Roche's Genentech unit entered into a global licensing agreement with Parvus Therapeutics to jointly develop Navacim therapeutics for the treatment of inflammatory bowel disease, autoimmune liver diseases and celiac disease, the latter drugmaker announced Thursday. Under the agreed terms, Roche could potentially pay Parvus more than $800 million in upfront and milestone payments, as well as royalties on sales.
According to Parvus, Navicims are designed to trigger a naturally occurring immunoregulatory mechanism of the mammalian immune system, working by presenting a singular peptide-major histocompatibility complex targeting cognate T-cell receptors on disease-relevant T cells, inducing the sustained assembly of T cell receptor microclusters and prolonged signalling that results in disease-specific type 1 regulatory T cell differentiation. The company suggested that Navicims have shown "broad therapeutic activity and disease reversal across a range of autoimmune disorders."
James Sabry, global head of pharma partnering at Roche, explained "in preclinical testing, Parvus' platform has shown the ability to induce and expand disease-specific regulatory T cells, which restore immune system balance and halt the autoimmune disease process." Under the partnership, Parvus will perform all preclinical and clinical development activities through Phase I, with Genentech conducting all subsequent clinical work, including regulatory submissions and commercialisation.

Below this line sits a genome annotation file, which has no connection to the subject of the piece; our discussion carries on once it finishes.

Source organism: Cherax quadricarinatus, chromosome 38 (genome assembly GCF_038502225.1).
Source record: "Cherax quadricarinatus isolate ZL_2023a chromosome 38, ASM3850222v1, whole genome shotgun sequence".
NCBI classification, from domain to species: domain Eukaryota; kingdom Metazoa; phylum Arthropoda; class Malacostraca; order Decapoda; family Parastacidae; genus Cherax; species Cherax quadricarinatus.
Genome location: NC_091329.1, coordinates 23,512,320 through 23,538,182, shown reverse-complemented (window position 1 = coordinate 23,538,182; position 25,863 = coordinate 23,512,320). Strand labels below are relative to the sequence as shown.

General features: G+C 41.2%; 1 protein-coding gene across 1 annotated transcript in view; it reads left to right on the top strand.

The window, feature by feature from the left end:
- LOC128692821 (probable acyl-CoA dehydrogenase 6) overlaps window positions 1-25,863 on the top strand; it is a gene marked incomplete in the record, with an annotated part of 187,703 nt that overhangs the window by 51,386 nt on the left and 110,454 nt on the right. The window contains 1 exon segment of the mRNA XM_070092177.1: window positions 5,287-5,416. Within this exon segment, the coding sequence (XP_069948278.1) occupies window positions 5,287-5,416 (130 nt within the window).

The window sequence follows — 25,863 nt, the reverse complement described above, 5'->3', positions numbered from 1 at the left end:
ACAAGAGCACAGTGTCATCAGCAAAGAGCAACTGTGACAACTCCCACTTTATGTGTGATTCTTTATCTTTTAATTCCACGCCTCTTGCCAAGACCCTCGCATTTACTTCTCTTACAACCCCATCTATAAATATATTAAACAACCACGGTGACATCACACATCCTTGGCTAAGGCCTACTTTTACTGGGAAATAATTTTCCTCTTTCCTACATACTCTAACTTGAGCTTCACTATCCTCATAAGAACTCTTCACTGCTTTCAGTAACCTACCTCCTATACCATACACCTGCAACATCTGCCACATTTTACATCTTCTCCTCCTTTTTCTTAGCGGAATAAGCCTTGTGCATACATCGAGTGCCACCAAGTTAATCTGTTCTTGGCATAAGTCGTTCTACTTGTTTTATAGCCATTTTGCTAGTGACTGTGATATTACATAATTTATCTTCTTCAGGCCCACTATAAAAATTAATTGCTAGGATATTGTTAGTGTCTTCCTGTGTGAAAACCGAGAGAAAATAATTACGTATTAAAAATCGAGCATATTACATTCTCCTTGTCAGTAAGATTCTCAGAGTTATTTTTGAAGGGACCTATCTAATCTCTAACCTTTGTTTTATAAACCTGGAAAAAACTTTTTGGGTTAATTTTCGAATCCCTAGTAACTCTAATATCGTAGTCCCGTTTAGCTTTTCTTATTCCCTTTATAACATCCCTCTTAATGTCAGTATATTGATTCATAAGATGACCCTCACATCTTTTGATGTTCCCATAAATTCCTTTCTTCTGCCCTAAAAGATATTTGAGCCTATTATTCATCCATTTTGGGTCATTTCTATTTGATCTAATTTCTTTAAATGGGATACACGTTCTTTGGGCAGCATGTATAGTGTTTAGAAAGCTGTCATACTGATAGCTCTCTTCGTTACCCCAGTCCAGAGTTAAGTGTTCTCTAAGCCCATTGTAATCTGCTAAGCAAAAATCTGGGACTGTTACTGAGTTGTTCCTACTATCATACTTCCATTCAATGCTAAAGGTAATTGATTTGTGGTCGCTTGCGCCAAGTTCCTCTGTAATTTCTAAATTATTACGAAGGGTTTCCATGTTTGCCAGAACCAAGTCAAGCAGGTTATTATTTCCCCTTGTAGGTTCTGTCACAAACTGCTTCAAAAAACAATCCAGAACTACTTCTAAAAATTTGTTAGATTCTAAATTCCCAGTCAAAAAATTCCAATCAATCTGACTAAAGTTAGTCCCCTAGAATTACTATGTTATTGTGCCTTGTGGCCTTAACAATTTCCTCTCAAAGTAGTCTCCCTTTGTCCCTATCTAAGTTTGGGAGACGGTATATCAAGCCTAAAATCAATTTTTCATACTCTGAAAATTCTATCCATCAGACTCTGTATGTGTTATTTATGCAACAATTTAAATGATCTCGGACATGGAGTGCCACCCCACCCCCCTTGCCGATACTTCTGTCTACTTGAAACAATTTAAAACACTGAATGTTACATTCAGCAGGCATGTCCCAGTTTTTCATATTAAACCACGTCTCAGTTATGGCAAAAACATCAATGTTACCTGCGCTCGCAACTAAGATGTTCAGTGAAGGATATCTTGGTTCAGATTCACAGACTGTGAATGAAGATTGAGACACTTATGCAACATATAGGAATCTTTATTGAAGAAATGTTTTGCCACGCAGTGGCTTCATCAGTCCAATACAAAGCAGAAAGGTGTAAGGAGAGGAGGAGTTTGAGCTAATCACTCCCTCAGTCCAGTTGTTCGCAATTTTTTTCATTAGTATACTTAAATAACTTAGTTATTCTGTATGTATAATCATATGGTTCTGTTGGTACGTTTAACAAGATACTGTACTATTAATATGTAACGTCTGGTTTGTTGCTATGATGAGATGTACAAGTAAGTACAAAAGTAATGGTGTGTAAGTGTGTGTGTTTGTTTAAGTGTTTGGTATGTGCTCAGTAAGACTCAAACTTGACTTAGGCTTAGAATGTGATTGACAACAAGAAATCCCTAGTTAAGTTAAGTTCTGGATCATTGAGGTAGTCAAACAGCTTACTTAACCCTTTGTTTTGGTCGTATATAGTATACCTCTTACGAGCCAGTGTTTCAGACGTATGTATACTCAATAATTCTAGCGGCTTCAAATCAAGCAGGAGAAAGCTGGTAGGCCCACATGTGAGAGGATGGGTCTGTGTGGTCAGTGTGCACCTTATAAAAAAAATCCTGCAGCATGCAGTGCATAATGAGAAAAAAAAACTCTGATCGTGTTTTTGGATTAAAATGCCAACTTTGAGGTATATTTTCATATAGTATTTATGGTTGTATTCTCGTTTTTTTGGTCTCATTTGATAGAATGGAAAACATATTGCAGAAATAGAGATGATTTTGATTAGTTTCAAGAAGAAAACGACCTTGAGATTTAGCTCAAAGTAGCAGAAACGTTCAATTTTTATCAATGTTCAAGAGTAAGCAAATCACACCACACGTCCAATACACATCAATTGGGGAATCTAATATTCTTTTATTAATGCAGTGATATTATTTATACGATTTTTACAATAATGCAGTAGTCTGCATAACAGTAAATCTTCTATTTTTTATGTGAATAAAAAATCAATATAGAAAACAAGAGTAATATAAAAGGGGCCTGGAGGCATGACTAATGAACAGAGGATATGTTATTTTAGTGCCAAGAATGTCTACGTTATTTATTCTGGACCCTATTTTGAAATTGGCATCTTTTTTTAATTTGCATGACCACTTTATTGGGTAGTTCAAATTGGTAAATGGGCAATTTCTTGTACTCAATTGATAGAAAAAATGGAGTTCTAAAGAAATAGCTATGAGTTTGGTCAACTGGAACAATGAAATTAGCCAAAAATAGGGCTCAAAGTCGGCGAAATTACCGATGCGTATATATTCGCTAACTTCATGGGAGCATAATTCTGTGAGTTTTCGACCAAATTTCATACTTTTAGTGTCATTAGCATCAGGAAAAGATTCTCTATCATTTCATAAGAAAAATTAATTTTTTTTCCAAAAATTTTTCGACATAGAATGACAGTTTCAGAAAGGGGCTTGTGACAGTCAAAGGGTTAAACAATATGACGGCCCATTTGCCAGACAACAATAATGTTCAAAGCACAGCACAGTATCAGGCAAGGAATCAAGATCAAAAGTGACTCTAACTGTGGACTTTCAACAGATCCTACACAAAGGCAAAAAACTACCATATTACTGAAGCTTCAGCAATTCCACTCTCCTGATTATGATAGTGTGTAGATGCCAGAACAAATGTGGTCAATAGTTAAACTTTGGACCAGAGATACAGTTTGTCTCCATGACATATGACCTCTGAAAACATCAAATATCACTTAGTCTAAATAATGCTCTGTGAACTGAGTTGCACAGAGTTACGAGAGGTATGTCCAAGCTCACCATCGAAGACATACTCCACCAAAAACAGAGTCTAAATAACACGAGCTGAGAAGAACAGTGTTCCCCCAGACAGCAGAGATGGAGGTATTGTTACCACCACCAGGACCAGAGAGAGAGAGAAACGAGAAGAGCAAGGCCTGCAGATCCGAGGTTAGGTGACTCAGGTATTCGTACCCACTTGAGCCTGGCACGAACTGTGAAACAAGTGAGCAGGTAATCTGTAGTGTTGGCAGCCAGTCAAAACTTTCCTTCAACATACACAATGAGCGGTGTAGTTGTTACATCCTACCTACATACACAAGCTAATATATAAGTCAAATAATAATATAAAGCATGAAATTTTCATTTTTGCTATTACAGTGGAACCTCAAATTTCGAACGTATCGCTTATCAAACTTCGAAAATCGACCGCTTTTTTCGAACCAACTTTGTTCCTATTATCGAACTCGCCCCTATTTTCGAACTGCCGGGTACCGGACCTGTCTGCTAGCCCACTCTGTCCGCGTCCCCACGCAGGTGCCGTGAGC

Curtis Ruegg, CEO of Parvus, noted that the deal with Genentech "is now the second partnership that we’ve entered into with a major biopharmaceutical company, which we believe reinforces the potential of our Navacim immunoregulatory therapeutic platform." The drugmaker previously licensed a Navacim therapeutic to Novartis for the treatment of type 1 diabetes.
Meanwhile, the collaboration comes after Roche reached a deal last November to acquire Jecure Therapeutics, gaining the latter's preclinical portfolio of NLRP3 inhibitors for the treatment of inflammatory and autoimmune disorders.
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